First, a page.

Should Moms be Paid to Breastfeed?

Photo: Shutterstock / The Bump Photo: Shutterstock / The Bump

Leave it to the Brits to one-up us all, y’all. First, they gave us a king and now — they’re paying moms to breastfeed.

The pilot scheme, a joint effort between the government and the medical research sector, is targeting moms in British areas like South Yorkshire and Derbyshire and a third area — and they’re offering to pay 130 moms up to 200 Euros in shopping vouchers so long as they nurse their babies. And if all goes according to plan, the British government plans to roll out the nursing-for-profit program in England within the next year.

The team behind the project said that breastfeeding was a major cause of health inequalities in the country. Dr. Clare Relton, a university expert heading up the project, said that she hoped the financial incentives would foster a culture where breastfeeding was seen as the norm; and so if more and more women did it, more and more would join in. “It is a way of acknowledging both the value of breastfeeding to babies, mothers and society,” she said, noting that bottle-fed babies often have more stomach issues and chest infections than their breastfed peers. Bottle-fed babies, studies have shown, also perform below their peers in school.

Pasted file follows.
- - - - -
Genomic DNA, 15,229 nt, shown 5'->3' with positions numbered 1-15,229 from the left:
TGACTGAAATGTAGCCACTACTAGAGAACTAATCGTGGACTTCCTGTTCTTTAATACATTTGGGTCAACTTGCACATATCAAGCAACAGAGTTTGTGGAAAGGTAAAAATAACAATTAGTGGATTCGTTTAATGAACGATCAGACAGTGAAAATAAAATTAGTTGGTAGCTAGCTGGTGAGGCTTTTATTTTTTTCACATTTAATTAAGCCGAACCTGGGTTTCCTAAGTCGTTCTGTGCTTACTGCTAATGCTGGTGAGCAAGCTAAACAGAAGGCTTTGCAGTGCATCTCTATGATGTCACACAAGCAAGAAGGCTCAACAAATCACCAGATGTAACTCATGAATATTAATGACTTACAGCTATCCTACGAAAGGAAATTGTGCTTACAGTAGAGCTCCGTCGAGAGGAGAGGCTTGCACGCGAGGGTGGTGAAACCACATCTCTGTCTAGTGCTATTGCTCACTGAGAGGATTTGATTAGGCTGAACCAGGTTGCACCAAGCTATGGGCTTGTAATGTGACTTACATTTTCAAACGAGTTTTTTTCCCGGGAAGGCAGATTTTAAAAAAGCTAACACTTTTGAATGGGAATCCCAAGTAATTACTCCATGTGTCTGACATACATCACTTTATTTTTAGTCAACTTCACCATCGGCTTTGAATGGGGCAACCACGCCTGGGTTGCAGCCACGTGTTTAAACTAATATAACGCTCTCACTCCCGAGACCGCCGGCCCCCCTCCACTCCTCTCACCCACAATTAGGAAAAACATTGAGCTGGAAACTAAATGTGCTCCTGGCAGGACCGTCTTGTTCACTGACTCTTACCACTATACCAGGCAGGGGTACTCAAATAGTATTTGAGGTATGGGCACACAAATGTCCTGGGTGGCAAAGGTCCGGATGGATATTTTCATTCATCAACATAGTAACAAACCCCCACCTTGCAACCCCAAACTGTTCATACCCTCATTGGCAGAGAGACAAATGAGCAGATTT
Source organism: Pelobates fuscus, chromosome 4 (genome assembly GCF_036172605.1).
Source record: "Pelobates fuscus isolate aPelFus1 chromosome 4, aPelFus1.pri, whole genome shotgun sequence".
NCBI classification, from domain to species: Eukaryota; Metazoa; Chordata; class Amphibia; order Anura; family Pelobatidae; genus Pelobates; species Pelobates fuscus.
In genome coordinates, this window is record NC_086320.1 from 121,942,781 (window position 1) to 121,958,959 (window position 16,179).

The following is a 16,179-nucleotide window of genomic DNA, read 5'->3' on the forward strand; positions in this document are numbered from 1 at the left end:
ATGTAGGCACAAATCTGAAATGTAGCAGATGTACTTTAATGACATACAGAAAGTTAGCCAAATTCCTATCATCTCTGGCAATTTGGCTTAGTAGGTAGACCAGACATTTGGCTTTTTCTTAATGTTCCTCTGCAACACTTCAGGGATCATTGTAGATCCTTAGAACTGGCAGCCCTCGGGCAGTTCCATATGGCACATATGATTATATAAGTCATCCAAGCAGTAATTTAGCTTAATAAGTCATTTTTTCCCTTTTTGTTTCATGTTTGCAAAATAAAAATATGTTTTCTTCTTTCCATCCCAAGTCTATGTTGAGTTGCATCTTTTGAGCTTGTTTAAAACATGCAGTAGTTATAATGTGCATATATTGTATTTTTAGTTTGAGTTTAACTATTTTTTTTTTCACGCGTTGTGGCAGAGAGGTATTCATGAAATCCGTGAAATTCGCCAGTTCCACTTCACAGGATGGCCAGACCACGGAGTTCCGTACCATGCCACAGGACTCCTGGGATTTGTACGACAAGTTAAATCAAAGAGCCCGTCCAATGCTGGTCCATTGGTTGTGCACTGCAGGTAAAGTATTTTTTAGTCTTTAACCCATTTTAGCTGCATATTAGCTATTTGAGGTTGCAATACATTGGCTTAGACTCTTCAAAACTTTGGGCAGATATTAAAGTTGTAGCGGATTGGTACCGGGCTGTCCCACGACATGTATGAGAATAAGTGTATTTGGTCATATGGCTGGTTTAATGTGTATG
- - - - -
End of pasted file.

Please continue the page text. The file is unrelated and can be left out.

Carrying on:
In an effort to combat surprisingly low breastfeeding rates, medical researchers are trying to provide an incentive for moms to continue breastfeeding. As it currently stands, only one-in-four moms in these areas are breastfeeding at the six- t0 eight-week mark, whereas, in other parts of the country, 55 percent of moms are still breastfeeding when baby’s at those same milestone markers. So, the government teamed up with the England’s lead medical researchers to devise a way to make moms want to breastfeed for longer: By giving them vouchers that can be used in supermarket and “high street shops”. But in order to qualify, new moms have to breastfeed baby for a full six months — and the government has asked midwives and health visitors to ensure that the women are nursing with regularly scheduled visits.

But not everyone is jumping to back the program. Janet Fyle, from the Royal College of of Midwives, said, “The motive for breastfeeding cannot be rooted by offering financial reward. It has to be something that a mother wants to do in the interest of the health and well-being of her child.”

So, what do you think: Should breastfeeding moms be paid?

Plus, more from The Bump:

A Smart Start to Breastfeeding

12 Ways to Make Breastfeeding Easier

11 Things You Didn’t Know About Breastfeeding